Dutch public broadcasting system

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This article is about the public broadcasting system of the Netherlands. For the organization known as NPO, see Nederlandse Publieke Omroep (organization).

The Dutch public broadcasting system (Dutch: Nederlandse publieke omroepbestel) is a set of organizations that together take care of public service television and radio broadcasting in the Netherlands. It is composed of a foundation called Nederlandse Publieke Omroep (NPO), which acts as its governing body, and a number of public broadcasters. The Dutch Media Act 2008 regulates how air time is divided and puts the administration of the public broadcasting system in the hands of the Board of Directors of NPO.[1]

In addition to the national broadcasters, there are also regional broadcasters and local broadcasters in the Netherlands.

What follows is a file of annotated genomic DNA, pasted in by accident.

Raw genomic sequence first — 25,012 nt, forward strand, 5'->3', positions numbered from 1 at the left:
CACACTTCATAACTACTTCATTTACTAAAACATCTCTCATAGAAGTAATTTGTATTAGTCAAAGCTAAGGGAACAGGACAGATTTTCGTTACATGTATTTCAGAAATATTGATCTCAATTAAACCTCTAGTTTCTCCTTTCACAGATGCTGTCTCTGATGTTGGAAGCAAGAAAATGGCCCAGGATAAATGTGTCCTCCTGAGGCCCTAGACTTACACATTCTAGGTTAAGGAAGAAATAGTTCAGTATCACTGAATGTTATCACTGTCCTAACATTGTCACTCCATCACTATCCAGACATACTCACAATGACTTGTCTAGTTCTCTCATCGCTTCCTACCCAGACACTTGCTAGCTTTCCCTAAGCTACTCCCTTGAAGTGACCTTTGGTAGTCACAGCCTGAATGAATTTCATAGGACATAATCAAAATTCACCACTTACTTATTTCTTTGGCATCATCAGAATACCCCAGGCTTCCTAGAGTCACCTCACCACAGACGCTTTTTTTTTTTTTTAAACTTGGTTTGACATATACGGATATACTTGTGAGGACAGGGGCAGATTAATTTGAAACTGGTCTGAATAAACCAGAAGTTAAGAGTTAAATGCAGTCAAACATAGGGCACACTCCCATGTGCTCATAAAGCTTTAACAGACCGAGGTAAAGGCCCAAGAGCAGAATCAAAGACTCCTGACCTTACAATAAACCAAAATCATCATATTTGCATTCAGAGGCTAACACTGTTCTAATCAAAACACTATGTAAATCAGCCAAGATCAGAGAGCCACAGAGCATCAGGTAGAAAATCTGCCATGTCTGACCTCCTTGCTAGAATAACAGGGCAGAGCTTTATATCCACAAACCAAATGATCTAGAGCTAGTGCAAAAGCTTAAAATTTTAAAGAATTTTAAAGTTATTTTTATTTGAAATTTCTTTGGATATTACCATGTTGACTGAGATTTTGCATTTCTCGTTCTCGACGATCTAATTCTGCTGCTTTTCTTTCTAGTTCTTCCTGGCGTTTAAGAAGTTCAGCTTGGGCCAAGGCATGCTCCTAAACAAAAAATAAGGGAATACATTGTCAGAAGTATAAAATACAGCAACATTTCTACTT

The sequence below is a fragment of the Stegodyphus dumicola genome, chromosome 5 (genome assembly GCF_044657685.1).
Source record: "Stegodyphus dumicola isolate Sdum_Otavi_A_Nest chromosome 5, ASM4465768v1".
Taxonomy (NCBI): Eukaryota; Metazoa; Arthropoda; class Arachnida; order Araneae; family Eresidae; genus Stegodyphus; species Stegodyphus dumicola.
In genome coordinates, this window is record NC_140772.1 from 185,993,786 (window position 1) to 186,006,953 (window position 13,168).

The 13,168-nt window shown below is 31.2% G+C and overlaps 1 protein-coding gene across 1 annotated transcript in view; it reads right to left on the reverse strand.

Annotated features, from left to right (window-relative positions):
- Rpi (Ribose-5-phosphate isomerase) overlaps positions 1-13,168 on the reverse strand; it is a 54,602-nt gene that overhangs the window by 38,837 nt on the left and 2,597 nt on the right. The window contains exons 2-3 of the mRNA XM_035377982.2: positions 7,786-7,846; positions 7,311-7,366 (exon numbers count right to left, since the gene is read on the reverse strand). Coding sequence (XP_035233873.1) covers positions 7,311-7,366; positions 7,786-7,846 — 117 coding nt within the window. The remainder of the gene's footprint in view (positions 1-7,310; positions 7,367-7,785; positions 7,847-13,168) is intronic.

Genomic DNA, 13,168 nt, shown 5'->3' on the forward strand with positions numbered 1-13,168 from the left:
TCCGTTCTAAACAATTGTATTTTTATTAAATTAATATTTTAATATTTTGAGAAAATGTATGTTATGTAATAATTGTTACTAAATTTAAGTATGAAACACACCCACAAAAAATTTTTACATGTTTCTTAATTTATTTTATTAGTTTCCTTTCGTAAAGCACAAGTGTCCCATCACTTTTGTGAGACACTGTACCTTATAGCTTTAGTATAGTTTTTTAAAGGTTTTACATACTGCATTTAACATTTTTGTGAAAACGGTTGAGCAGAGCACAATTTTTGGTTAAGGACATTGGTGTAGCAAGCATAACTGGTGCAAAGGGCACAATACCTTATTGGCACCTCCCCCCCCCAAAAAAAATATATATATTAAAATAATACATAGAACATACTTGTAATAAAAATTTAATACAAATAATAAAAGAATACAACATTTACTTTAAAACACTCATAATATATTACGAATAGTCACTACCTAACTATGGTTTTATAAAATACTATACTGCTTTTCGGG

Overview[edit]

Unlike most other countries' public broadcasting organizations – which are either national corporations (such as the BBC and France Télévisions / Radio France), federations of regional public-law bodies (for example, ARD, SRG SSR idée suisse), or governmental and member-based institutions with their own channels and facilities (such as PBS) – those in the Netherlands are member-based broadcasting associations that share common facilities. This arrangement has its origins in the system developed in the Netherlands early in the 20th century and known as pillarisation. Under this system the different confessional and political streams of Dutch society (Catholics, Protestants, socialists, etc.) all had their own separate associations, newspapers, sports clubs, educational institutions, and also broadcasting organizations.